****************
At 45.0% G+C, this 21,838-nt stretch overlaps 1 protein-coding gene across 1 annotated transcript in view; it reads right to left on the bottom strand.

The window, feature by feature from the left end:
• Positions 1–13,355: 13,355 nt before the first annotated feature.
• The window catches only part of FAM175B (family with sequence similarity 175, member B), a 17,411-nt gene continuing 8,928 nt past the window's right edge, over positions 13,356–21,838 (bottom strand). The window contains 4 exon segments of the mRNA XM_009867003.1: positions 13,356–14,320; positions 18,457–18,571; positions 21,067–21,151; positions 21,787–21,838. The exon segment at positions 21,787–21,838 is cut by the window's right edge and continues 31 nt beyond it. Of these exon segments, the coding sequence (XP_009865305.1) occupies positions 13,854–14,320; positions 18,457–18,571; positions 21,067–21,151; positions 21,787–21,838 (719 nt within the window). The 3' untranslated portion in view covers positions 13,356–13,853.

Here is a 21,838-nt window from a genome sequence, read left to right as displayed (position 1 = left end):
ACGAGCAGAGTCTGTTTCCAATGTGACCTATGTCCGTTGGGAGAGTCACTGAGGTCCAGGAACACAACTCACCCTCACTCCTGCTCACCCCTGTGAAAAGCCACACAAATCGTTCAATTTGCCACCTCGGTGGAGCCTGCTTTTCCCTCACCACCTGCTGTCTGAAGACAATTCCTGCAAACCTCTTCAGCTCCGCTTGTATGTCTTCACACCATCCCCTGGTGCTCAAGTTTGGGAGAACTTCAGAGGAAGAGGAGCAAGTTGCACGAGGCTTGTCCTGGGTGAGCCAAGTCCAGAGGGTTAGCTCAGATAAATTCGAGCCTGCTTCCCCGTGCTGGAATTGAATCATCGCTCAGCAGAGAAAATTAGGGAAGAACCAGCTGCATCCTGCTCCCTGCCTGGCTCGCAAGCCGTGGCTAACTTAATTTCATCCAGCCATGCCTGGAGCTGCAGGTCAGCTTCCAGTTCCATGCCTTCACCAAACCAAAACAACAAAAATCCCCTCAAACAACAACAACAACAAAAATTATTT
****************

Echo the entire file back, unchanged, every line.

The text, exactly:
At 45.0% G+C, this 21,838-nt stretch overlaps 1 protein-coding gene across 1 annotated transcript in view; it reads right to left on the bottom strand.

The window, feature by feature from the left end:
• Positions 1–13,355: 13,355 nt before the first annotated feature.
• The window catches only part of FAM175B (family with sequence similarity 175, member B), a 17,411-nt gene continuing 8,928 nt past the window's right edge, over positions 13,356–21,838 (bottom strand). The window contains 4 exon segments of the mRNA XM_009867003.1: positions 13,356–14,320; positions 18,457–18,571; positions 21,067–21,151; positions 21,787–21,838. The exon segment at positions 21,787–21,838 is cut by the window's right edge and continues 31 nt beyond it. Of these exon segments, the coding sequence (XP_009865305.1) occupies positions 13,854–14,320; positions 18,457–18,571; positions 21,067–21,151; positions 21,787–21,838 (719 nt within the window). The 3' untranslated portion in view covers positions 13,356–13,853.

Here is a 21,838-nt window from a genome sequence, read left to right as displayed (position 1 = left end):
ACGAGCAGAGTCTGTTTCCAATGTGACCTATGTCCGTTGGGAGAGTCACTGAGGTCCAGGAACACAACTCACCCTCACTCCTGCTCACCCCTGTGAAAAGCCACACAAATCGTTCAATTTGCCACCTCGGTGGAGCCTGCTTTTCCCTCACCACCTGCTGTCTGAAGACAATTCCTGCAAACCTCTTCAGCTCCGCTTGTATGTCTTCACACCATCCCCTGGTGCTCAAGTTTGGGAGAACTTCAGAGGAAGAGGAGCAAGTTGCACGAGGCTTGTCCTGGGTGAGCCAAGTCCAGAGGGTTAGCTCAGATAAATTCGAGCCTGCTTCCCCGTGCTGGAATTGAATCATCGCTCAGCAGAGAAAATTAGGGAAGAACCAGCTGCATCCTGCTCCCTGCCTGGCTCGCAAGCCGTGGCTAACTTAATTTCATCCAGCCATGCCTGGAGCTGCAGGTCAGCTTCCAGTTCCATGCCTTCACCAAACCAAAACAACAAAAATCCCCTCAAACAACAACAACAACAAAAATTATTT